* See Mr Henry Newman's evidence.
Committee and Debates on the Purchase of the Elgin Marbles.--Vote of a
Monument in Memory of the Battle of Trafalgar.
Ar an early period of this session, a With regard to the latter point, all petition was presented to the House the distinguished artists of the king of Commons from the Earl of Elgin, dom were unanimous in expressing prayigg that a sum of money might their opinion, that the Elgin marbles be granted to him to remunerate him formed in reality the finest of all for the expense at which he had col. existing collections of ancient sculp. lected a large and valuable set of an- ture-an opinion which had already, cient marbles in Greece, which anindeed, become widely diffused, in contiques he was desirous should thus be sequence of the well-known judgment transferred from his own possession to pronounced by Canova and published that of the nation. The Chancellor by West. Mr Payne Knight held of the Exchequer brought this petie the statues in great contempt ; but tion of his lordship before the House, notwithstanding, the acknowledged ad observed very properly, that a eminence of this gentleman as an an. committee ought to be appointed to tiquarian and a virtuoso, the members isrestigate into the nature and true of the committee had no difficulty in rzine of Lord Elgin's collection ; and preferring the decision of practical botwithstanding the outcry raised by sculptors and painters of the first cecertain members against at all entering lebrity to his. On the termination of Upon such a subject in the then condi. their enquiries the committee brought tion of the public finances, the Chan. up their report, and Mr Bankes (who celor's motion was carried by a large had taken a lead in the investigation, majority.
and whose qualifications for doing 80 Daring the months of the spring, are too well known to require any nofois committee pursued their labours' tice here), proposed to the House i endeavouring to ascertain by exa. that 35,6001. should be offered to mination of proper witnesses, first, the Lord Elgin, and the marbles placed ercumstances under which Lord Elgin in the British Museum, as a great and had obtained his marbles, and secondly, national treasure, equal in value to the value of them as specimens of art. any similar treasure possessed by any
TOL. IX. PART 1.
other country, and honourably distin- communication should be immediately guished from that so lately in the made, stating, that Great Britain holda possession of France, by having been these marbles only in trust till they are obtained by the fairest means of demanded by the present, or any fu. peaceful negociation. Mr Curwen ture, possessors of the city of Athens ; opposed this proposal in toto, on the and upon such demand, engages, withscore of its involving an injudicious out question or negociation, to restore expenditure of public funds. Mr them, as far as can be effected, to the Hammersley opposed its adoption ex- places from whence they were taken, actly as it stood, chiefly on account and that they shall be in the mean of the unfavourable opinion at which time carefully preserved in the British he had arrived respecting the mode of Museum.” the acquisition of the marbles on the In reply to this, Mr Croker began part of Lord Elgin. The conclusion with stating, that the honourable of this gentleman's speech is too sin- speaker had arrived at his opinion by gular to be omitted: he moved that a very unfair and unequal examination a resolution should be passed, “ that of the evidence laid before the comthis committee, having taken into mittee. “ He had never,” he said, its consideration the manner in which “ heard a speech filled with so much the Earl of Elgin became possessed of tragic pomp and circumstance, concertain ancient sculptured marbles cluded with so farcical a resolution. from Athens, laments that this am After speaking of the glories of bassador did not keep in remembrance Athens, after haranguing us on the that the high and dignified station of injustice of spoliation, it was rather representing his sovereign should have too much to expect to interest our made him forbear from availing him- feelings for the future conqueror of self of that character in order to ob- those classic regions, and to contem. tain valuable possessions belonging to plate his rights to treasures which we the government to which he was ac- reckoned it flagitious to retain. It credited ; and that such forbearance did seem extraordinary that we should was peculiarly necessary at a moment be required to send back these monu. when that government was expressing ments of art, not for the benefit of high obligations to Great Britain. those by whom they were formerly This committee, however, imputes to possessed, but for the behoof of the the noble earl no venal motive whatever descendants of the Empress Catherine, of pecuniary advantage to himself, but who were viewed by the honourable on the contrary, believes that he was gentleman as the future conquerors of actuated by a desire to benefit his Greece. Spoliation must precede the country, by acquiring for it, at great attainment of them by Russia ; and risk and labour to himself, some of the yet, from a horror at spoliation, we most valuable specimens in existence of were to send them, that they might ancient sculpture. This committee, tempt and reward it! Nay, we were therefore, feels justified, under the to hold them in trust for the future particular circumstances of the case, in invader, and to restore them to the recommending that 25,0001, be offered possession of the conqueror, when his to the Earl of Elgin for the collection, rapacious and bloody work was exe, in order to recover and keep it to- cuted. Our museum, then, was to be gether for that government from which the repository of these monuments for it has been improperly taken, and to Russia, and our money was to purchase which thiscommittee isof opinion that a them, in order that we might hold them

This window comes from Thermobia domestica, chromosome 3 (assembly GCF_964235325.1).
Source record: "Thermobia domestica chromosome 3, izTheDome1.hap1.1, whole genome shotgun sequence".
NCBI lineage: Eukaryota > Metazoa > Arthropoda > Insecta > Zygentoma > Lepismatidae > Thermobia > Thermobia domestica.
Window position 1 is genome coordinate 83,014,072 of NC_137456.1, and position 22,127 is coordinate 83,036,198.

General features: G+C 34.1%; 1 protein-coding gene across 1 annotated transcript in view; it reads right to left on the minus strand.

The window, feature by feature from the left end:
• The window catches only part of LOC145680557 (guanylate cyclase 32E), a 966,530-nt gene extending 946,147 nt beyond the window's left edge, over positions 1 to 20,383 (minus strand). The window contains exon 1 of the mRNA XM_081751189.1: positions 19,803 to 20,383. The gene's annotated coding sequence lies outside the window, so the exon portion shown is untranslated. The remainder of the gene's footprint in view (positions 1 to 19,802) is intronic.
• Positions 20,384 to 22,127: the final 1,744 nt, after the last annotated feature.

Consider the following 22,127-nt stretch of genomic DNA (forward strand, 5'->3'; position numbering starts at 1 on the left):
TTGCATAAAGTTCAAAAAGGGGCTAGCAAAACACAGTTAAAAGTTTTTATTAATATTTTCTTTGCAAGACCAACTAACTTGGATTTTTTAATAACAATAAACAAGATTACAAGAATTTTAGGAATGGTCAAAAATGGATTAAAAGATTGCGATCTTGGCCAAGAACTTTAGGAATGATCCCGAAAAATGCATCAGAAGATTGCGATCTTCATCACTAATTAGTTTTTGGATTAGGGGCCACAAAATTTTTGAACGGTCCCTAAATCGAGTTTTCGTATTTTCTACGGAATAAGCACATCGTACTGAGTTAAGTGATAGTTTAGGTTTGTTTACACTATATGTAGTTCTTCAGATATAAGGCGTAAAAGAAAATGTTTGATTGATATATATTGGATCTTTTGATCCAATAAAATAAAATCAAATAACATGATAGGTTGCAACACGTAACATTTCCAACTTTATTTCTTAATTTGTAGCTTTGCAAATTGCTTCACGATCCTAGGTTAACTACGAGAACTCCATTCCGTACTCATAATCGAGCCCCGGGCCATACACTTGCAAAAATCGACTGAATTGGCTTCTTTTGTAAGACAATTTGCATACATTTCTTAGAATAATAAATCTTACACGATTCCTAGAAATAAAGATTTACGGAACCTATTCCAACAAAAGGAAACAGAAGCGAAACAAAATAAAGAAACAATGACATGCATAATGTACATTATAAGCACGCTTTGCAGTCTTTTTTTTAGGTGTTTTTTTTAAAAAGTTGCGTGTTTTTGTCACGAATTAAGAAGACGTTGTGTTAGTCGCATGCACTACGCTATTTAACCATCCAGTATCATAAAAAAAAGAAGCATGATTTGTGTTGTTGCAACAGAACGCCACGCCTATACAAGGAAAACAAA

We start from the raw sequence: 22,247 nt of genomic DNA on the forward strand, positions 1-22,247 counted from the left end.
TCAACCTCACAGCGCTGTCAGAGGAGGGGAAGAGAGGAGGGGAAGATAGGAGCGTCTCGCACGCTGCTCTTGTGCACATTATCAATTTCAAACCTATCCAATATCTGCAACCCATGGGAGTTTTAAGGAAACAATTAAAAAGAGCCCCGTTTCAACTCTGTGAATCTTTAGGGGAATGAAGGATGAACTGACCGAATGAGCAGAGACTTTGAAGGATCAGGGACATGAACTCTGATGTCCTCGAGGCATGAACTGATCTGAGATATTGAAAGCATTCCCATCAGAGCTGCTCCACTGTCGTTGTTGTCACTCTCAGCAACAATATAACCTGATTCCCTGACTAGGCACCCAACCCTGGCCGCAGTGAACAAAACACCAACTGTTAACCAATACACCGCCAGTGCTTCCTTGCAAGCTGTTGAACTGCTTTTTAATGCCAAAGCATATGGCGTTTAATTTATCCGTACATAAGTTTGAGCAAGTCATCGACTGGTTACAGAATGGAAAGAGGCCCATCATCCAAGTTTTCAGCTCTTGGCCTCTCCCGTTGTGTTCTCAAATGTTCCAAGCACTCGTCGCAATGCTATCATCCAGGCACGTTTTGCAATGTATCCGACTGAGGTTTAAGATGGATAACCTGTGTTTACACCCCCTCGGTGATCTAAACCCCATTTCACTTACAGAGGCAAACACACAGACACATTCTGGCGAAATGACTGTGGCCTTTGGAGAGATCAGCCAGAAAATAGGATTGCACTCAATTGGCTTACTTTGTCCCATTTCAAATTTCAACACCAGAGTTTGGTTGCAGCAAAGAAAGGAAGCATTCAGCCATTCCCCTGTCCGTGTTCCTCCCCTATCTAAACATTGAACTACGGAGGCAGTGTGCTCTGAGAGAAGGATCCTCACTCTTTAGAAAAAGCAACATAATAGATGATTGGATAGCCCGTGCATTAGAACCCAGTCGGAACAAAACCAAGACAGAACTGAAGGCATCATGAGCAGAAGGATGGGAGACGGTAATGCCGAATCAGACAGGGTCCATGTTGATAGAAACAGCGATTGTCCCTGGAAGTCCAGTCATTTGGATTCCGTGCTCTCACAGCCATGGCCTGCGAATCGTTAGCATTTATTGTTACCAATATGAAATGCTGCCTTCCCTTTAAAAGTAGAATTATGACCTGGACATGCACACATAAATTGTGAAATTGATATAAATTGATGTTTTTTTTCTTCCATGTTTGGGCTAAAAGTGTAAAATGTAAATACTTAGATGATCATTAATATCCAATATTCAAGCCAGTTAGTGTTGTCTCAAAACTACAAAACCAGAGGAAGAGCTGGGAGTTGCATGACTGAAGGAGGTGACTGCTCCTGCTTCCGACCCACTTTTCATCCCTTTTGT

in deposit till she made her demand. of its greatest ornaments, had been The proposition, he would venture to made the subject of severe and unde. ray, was one of the most absurd ever served censure. No blame had, howa heard in that House. Considerations ever, been shown to attach to it after of economy had been much mixed up the fullest examination. One of the with the question of the purchase ; objects, and the most important object, and the House had been warned in the for which he wished the institution of present circumstances of the country, a committee, was, that the transactions pot to incur a heavy expense merely by which those works of art were ob-' to acquire the possession of works of tained, and imported into this country, ornament. But who was to pay this might stand clear of all suspicion, and expense, and for whose use was the be completely justified in the eyes of purchase intended? The bargain was the world, and that the conduct of the for the benefit of the public, for the noble lord implicated might be fully bonour of the nation, for the promo. investigated. He (Mr C.) was ention of national arts, for the use of the tirely unacquainted with the noble rational artists, and even for the ad. lord before he became a member of Fantage of our manufactures, the ex. the committee, and could, of course, cellence of which depended on the pro. have no partialities to indulge. What gress of the arts in the country. It he said for himself, he believed he was singular that when, 2500 years might say for the other members with ago, Pericles was adorning Athens whom he acted. They were all perwith those very works, some of which fectly unprejudiced before the enquiry we are now about to acquire, the same commenced, and all perfectly satisfied cry of economy was raised against him, before its conclusion. They had come and the same answer that he then gave to an unanimous opinion in favour of might be repeated now, that it was the noble lord's conduct and claims, money spent for the use of the people, and that opinion was unequivocally for the encouragement of arts, the in- expressed in the report which was the crease of manufactures, the prosperity result of their impartial examination. of trades, and the encouragement of With regard to the spoliation, the saindustry ; not merely to please the eye crilegious rapacity, on which the last or the man of taste, but to create, to speaker had descanted so freely, he stimulate, to guide the exertions of the would say a few words in favour of artist, the mechanic, and even the la- the noble lord, in which he would be bourer, and to spread through all the borne out by the evidence in the branches of society a spirit of improve report. The noble lord had shewn ment, and the means of a sober and DO principle of rapacity. He laid ndustrious affluence. But he would go his hand on nothing that could have the length of saying, that the posses- been preserved in any state of repair : ion of these precious remains of ancient he touched nothing that was not pregriesand taste would conduce not only viously in ruins. He went into Greece to the perfection of the arts, but to the with no design to commit ravages on deration of our national character, to her works of art, to carry off her ornaapopulence, to our substantial great. ments, to despoil her temples. His first ks. The conduct of the noble earl, intention was to take drawings of her who, by his meritorious exertions, had celebrated architectural monuments, aren us an opportunity of considering or models of her works of sculpture. whether we should retain in the country This part of his design he had to a what, if retained, would constitute one certain extent executed, and many